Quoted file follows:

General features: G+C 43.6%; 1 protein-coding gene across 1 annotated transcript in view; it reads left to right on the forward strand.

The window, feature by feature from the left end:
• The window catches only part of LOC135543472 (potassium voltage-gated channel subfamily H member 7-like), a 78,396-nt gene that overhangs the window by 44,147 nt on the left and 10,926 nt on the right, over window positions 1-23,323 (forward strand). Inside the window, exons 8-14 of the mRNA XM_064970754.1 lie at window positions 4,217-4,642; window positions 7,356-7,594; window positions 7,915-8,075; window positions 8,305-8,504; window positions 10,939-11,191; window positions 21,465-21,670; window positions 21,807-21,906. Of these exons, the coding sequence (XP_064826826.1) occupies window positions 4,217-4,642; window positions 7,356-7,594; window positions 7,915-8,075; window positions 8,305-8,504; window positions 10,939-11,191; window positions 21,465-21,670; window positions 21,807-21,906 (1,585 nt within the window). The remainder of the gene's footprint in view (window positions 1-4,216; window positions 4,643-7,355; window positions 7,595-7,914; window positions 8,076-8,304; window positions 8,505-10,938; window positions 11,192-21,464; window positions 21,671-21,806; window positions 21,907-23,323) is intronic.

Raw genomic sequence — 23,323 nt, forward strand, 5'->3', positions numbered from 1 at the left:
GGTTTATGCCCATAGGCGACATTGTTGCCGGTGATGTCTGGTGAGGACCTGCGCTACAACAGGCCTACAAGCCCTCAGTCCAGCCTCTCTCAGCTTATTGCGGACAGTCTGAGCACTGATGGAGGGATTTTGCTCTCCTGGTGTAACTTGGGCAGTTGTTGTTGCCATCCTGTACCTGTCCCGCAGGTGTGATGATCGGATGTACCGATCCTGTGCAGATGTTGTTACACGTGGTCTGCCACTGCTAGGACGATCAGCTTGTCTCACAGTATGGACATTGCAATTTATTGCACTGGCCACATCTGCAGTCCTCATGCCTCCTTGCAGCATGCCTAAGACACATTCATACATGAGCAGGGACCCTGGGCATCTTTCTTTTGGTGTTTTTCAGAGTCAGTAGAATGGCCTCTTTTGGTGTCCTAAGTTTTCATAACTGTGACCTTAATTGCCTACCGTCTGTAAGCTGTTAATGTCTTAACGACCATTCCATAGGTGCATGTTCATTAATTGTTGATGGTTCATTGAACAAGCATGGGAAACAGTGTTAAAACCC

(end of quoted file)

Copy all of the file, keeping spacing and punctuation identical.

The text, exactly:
General features: G+C 43.6%; 1 protein-coding gene across 1 annotated transcript in view; it reads left to right on the forward strand.

The window, feature by feature from the left end:
• The window catches only part of LOC135543472 (potassium voltage-gated channel subfamily H member 7-like), a 78,396-nt gene that overhangs the window by 44,147 nt on the left and 10,926 nt on the right, over window positions 1-23,323 (forward strand). Inside the window, exons 8-14 of the mRNA XM_064970754.1 lie at window positions 4,217-4,642; window positions 7,356-7,594; window positions 7,915-8,075; window positions 8,305-8,504; window positions 10,939-11,191; window positions 21,465-21,670; window positions 21,807-21,906. Of these exons, the coding sequence (XP_064826826.1) occupies window positions 4,217-4,642; window positions 7,356-7,594; window positions 7,915-8,075; window positions 8,305-8,504; window positions 10,939-11,191; window positions 21,465-21,670; window positions 21,807-21,906 (1,585 nt within the window). The remainder of the gene's footprint in view (window positions 1-4,216; window positions 4,643-7,355; window positions 7,595-7,914; window positions 8,076-8,304; window positions 8,505-10,938; window positions 11,192-21,464; window positions 21,671-21,806; window positions 21,907-23,323) is intronic.

Raw genomic sequence — 23,323 nt, forward strand, 5'->3', positions numbered from 1 at the left:
GGTTTATGCCCATAGGCGACATTGTTGCCGGTGATGTCTGGTGAGGACCTGCGCTACAACAGGCCTACAAGCCCTCAGTCCAGCCTCTCTCAGCTTATTGCGGACAGTCTGAGCACTGATGGAGGGATTTTGCTCTCCTGGTGTAACTTGGGCAGTTGTTGTTGCCATCCTGTACCTGTCCCGCAGGTGTGATGATCGGATGTACCGATCCTGTGCAGATGTTGTTACACGTGGTCTGCCACTGCTAGGACGATCAGCTTGTCTCACAGTATGGACATTGCAATTTATTGCACTGGCCACATCTGCAGTCCTCATGCCTCCTTGCAGCATGCCTAAGACACATTCATACATGAGCAGGGACCCTGGGCATCTTTCTTTTGGTGTTTTTCAGAGTCAGTAGAATGGCCTCTTTTGGTGTCCTAAGTTTTCATAACTGTGACCTTAATTGCCTACCGTCTGTAAGCTGTTAATGTCTTAACGACCATTCCATAGGTGCATGTTCATTAATTGTTGATGGTTCATTGAACAAGCATGGGAAACAGTGTTAAAACCC